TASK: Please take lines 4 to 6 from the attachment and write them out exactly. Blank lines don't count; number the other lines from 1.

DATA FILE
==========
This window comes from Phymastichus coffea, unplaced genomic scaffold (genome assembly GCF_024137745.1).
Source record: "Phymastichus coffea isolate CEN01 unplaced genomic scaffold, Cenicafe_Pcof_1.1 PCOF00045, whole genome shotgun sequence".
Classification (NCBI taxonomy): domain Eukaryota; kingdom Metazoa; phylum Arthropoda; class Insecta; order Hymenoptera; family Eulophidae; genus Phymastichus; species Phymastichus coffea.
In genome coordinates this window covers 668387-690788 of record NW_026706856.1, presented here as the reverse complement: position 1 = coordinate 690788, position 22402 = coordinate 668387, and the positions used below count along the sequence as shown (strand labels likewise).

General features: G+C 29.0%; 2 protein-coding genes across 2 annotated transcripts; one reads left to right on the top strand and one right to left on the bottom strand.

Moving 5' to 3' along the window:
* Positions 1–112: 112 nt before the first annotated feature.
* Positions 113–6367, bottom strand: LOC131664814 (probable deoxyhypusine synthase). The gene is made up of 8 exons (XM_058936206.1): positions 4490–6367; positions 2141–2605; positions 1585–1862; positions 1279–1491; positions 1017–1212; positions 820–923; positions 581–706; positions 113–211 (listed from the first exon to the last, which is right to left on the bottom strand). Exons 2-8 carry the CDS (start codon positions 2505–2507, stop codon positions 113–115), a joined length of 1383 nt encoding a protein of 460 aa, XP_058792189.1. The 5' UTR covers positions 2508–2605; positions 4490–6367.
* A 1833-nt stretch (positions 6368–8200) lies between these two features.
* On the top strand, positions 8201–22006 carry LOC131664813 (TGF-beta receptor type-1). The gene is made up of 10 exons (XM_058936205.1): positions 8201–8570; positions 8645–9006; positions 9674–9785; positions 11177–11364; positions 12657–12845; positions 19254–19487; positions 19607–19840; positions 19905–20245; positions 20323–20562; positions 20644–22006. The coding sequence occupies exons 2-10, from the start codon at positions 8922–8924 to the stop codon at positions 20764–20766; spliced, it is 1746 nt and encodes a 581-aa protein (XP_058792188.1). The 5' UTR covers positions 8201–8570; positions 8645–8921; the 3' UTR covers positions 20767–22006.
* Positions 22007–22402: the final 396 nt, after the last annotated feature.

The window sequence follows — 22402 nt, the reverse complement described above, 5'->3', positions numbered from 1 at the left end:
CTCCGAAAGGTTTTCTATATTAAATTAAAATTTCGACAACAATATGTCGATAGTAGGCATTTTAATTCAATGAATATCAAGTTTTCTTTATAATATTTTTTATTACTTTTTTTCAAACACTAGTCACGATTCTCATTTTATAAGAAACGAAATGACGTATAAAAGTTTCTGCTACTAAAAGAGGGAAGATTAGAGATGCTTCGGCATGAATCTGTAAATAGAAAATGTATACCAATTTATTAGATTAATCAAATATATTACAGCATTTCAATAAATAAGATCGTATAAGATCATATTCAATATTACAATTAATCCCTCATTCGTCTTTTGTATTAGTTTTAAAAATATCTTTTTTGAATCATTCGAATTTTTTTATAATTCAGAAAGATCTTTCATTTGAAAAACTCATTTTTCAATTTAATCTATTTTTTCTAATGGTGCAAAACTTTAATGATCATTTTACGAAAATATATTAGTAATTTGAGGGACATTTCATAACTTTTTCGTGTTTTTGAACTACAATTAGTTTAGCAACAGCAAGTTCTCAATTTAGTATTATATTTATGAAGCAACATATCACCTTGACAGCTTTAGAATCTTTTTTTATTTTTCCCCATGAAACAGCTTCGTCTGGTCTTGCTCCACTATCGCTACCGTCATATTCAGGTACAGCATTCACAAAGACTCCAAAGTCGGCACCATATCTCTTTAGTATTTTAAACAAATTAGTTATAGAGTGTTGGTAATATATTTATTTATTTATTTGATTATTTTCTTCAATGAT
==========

In genome coordinates this window covers 668387-690788 of record NW_026706856.1, presented here as the reverse complement: position 1 = coordinate 690788, position 22402 = coordinate 668387, and the positions used below count along the sequence as shown (strand labels likewise).

General features: G+C 29.0%; 2 protein-coding genes across 2 annotated transcripts; one reads left to right on the top strand and one right to left on the bottom strand.

Moving 5' to 3' along the window: